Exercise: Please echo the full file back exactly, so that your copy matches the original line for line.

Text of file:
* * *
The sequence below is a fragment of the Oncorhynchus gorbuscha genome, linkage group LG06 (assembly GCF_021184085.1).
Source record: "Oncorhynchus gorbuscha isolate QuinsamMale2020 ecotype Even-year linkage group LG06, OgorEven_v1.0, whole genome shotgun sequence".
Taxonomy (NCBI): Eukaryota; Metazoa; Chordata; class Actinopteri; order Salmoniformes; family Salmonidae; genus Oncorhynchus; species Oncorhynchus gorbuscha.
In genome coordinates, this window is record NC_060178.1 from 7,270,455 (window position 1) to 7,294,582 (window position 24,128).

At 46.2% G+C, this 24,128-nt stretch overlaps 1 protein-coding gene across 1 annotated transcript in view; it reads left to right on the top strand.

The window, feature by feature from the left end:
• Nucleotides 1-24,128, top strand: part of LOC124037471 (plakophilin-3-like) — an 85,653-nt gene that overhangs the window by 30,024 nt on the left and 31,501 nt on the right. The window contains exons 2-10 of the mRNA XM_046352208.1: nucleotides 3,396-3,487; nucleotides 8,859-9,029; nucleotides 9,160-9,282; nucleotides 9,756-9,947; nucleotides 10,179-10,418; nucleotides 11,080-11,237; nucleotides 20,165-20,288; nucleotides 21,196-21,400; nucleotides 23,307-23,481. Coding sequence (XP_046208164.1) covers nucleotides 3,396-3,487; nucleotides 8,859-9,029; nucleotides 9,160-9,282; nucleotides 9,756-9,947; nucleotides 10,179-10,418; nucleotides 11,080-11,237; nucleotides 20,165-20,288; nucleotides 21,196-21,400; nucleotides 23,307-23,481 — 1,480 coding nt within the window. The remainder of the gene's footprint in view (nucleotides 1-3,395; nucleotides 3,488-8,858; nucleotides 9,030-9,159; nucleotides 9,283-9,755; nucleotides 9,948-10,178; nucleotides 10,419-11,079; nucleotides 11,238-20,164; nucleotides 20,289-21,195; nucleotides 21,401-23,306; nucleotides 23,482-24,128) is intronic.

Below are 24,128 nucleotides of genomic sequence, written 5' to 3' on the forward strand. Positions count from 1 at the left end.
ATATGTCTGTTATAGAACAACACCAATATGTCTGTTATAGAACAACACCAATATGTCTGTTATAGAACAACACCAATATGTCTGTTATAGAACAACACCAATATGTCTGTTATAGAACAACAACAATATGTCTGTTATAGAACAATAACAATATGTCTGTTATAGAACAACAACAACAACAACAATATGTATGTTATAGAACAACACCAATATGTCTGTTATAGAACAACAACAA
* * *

The sequence below is a fragment of the Oncorhynchus gorbuscha genome, linkage group LG06 (assembly GCF_021184085.1).
Source record: "Oncorhynchus gorbuscha isolate QuinsamMale2020 ecotype Even-year linkage group LG06, OgorEven_v1.0, whole genome shotgun sequence".
Taxonomy (NCBI): Eukaryota; Metazoa; Chordata; class Actinopteri; order Salmoniformes; family Salmonidae; genus Oncorhynchus; species Oncorhynchus gorbuscha.
In genome coordinates, this window is record NC_060178.1 from 7,270,455 (window position 1) to 7,294,582 (window position 24,128).

At 46.2% G+C, this 24,128-nt stretch overlaps 1 protein-coding gene across 1 annotated transcript in view; it reads left to right on the top strand.

The window, feature by feature from the left end:
• Nucleotides 1-24,128, top strand: part of LOC124037471 (plakophilin-3-like) — an 85,653-nt gene that overhangs the window by 30,024 nt on the left and 31,501 nt on the right. The window contains exons 2-10 of the mRNA XM_046352208.1: nucleotides 3,396-3,487; nucleotides 8,859-9,029; nucleotides 9,160-9,282; nucleotides 9,756-9,947; nucleotides 10,179-10,418; nucleotides 11,080-11,237; nucleotides 20,165-20,288; nucleotides 21,196-21,400; nucleotides 23,307-23,481. Coding sequence (XP_046208164.1) covers nucleotides 3,396-3,487; nucleotides 8,859-9,029; nucleotides 9,160-9,282; nucleotides 9,756-9,947; nucleotides 10,179-10,418; nucleotides 11,080-11,237; nucleotides 20,165-20,288; nucleotides 21,196-21,400; nucleotides 23,307-23,481 — 1,480 coding nt within the window. The remainder of the gene's footprint in view (nucleotides 1-3,395; nucleotides 3,488-8,858; nucleotides 9,030-9,159; nucleotides 9,283-9,755; nucleotides 9,948-10,178; nucleotides 10,419-11,079; nucleotides 11,238-20,164; nucleotides 20,289-21,195; nucleotides 21,401-23,306; nucleotides 23,482-24,128) is intronic.

Below are 24,128 nucleotides of genomic sequence, written 5' to 3' on the forward strand. Positions count from 1 at the left end.
ATATGTCTGTTATAGAACAACACCAATATGTCTGTTATAGAACAACACCAATATGTCTGTTATAGAACAACACCAATATGTCTGTTATAGAACAACACCAATATGTCTGTTATAGAACAACAACAATATGTCTGTTATAGAACAATAACAATATGTCTGTTATAGAACAACAACAACAACAACAATATGTATGTTATAGAACAACACCAATATGTCTGTTATAGAACAACAACAA